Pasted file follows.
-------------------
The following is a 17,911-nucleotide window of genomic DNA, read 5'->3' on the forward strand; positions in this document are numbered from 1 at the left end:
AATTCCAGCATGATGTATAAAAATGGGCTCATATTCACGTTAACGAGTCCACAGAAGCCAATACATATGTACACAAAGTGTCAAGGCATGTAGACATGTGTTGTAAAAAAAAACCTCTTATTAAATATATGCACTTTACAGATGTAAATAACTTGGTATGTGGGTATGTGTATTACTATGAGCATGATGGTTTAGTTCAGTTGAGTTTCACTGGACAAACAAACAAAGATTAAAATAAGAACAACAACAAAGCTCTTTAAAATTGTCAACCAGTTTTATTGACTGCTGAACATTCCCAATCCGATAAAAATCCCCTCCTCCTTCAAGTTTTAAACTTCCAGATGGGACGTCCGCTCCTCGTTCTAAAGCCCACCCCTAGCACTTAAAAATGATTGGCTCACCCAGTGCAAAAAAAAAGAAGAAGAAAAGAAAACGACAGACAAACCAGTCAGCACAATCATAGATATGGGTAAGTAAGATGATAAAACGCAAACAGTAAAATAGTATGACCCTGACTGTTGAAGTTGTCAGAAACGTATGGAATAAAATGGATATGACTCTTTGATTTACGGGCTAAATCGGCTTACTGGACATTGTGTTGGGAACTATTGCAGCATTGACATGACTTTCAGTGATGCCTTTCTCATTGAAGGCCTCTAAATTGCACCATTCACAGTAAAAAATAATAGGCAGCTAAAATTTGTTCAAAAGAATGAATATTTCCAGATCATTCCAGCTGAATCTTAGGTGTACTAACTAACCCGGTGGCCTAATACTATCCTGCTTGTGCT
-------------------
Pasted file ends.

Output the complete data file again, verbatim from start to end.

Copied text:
The following is a 17,911-nucleotide window of genomic DNA, read 5'->3' on the forward strand; positions in this document are numbered from 1 at the left end:
AATTCCAGCATGATGTATAAAAATGGGCTCATATTCACGTTAACGAGTCCACAGAAGCCAATACATATGTACACAAAGTGTCAAGGCATGTAGACATGTGTTGTAAAAAAAAACCTCTTATTAAATATATGCACTTTACAGATGTAAATAACTTGGTATGTGGGTATGTGTATTACTATGAGCATGATGGTTTAGTTCAGTTGAGTTTCACTGGACAAACAAACAAAGATTAAAATAAGAACAACAACAAAGCTCTTTAAAATTGTCAACCAGTTTTATTGACTGCTGAACATTCCCAATCCGATAAAAATCCCCTCCTCCTTCAAGTTTTAAACTTCCAGATGGGACGTCCGCTCCTCGTTCTAAAGCCCACCCCTAGCACTTAAAAATGATTGGCTCACCCAGTGCAAAAAAAAAGAAGAAGAAAAGAAAACGACAGACAAACCAGTCAGCACAATCATAGATATGGGTAAGTAAGATGATAAAACGCAAACAGTAAAATAGTATGACCCTGACTGTTGAAGTTGTCAGAAACGTATGGAATAAAATGGATATGACTCTTTGATTTACGGGCTAAATCGGCTTACTGGACATTGTGTTGGGAACTATTGCAGCATTGACATGACTTTCAGTGATGCCTTTCTCATTGAAGGCCTCTAAATTGCACCATTCACAGTAAAAAATAATAGGCAGCTAAAATTTGTTCAAAAGAATGAATATTTCCAGATCATTCCAGCTGAATCTTAGGTGTACTAACTAACCCGGTGGCCTAATACTATCCTGCTTGTGCT